8 Responses

  1. David Diez

    Tim,

    Thank you for the stimulating, and mostly, helpful blog post. I know that a blog post should be a brief and not a chapter to be readable and effective. So it is a challenge to compress very important hermeneutical principles in a pithy presentation. Yet I find it it curious that the pithiest of your points is the theological component of the hermeneutical triad. In my opinion, while the point you make may seem obvious, I believe it opens a can of confusing and theologically-biased worms.

    The long=standing hermeneutical tradition of DBTS, along with other like-minded schools and bible teachers, is the historical=grammatical method. Evangelicals who adopt and apply this method consistently are anchored on fixed theological moorings that come the Spirit-caused enlightenment in the reception of the Gospel of Christ such as the verbal-plenary inspiration of Scriptures. Still, historical-grammarians, like Grace Theological Seminary (in the past) and faculty of DBTS (presently) have striven for theology to be exegetically-derived from the text. Traditionally, they have warned about erroneous methods of interpretation including a theological/dogmatic method that imposes preconceived theological beliefs/convictions into the meaning of the biblical text (e.g. transubstantiation in John 6, etc.).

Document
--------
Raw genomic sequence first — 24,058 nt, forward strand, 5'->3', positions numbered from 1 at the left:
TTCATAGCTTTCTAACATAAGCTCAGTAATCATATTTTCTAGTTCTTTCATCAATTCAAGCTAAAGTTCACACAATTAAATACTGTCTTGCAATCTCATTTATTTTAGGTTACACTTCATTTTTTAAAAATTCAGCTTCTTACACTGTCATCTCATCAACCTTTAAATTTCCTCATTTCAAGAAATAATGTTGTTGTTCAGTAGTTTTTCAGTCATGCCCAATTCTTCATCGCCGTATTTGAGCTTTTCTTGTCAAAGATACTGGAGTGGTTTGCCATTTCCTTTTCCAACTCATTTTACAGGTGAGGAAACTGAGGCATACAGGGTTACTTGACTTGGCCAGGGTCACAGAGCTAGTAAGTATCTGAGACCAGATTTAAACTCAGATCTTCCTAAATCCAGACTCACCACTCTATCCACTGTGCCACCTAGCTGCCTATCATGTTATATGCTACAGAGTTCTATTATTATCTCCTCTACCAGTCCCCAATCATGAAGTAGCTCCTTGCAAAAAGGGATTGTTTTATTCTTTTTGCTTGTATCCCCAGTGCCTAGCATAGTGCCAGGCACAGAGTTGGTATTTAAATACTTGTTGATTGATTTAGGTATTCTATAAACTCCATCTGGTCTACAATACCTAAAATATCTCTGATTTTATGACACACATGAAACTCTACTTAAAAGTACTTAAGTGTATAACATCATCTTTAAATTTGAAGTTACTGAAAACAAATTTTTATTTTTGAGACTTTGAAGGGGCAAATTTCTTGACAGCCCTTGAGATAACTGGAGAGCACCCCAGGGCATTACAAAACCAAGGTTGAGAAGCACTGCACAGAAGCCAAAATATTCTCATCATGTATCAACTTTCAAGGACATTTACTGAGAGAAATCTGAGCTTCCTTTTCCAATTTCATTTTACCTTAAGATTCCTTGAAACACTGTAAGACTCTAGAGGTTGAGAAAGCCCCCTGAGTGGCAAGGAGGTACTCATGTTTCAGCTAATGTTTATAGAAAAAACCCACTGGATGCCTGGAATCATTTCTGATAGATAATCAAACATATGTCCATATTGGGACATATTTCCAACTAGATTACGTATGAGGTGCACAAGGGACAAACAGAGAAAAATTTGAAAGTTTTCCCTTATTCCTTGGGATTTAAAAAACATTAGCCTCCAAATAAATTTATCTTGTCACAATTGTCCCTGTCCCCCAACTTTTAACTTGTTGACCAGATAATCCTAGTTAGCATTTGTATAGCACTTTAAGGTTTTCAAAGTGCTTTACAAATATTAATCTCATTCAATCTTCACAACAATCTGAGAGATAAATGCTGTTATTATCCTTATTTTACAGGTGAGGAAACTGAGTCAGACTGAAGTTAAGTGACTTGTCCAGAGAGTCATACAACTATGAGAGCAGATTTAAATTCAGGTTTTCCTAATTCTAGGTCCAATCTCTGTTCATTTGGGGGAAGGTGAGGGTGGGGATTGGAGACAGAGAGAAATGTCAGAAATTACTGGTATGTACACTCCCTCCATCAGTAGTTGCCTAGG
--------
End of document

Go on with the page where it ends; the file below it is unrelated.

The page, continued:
After following DBTS’ ministry for several years, I believe that you would agree with the above assessment. My question is why give that first point so little attention when it has been actually a profound, substantive problem among evangelicals in different theological camps (Calvinistic vs Arminian; Cessation vs Charismatic; Non-Covenantal vs Covenantal).

    Thank you for reading the comment, your ministry, and for DBTS!

    1. Tim Miller

      David,
      Thanks for the helpful comments. I do in fact agree with what you have said, and I welcome a balancing that your comment makes to the overall post. My concern in the brief post was to seek to identify where most readers of this blog could improve their hermeneutical skills. As was mentioned in the post, the literary aspect is in some ways the least important (at least from the perspective I was taking in the post), yet it is often overlooked.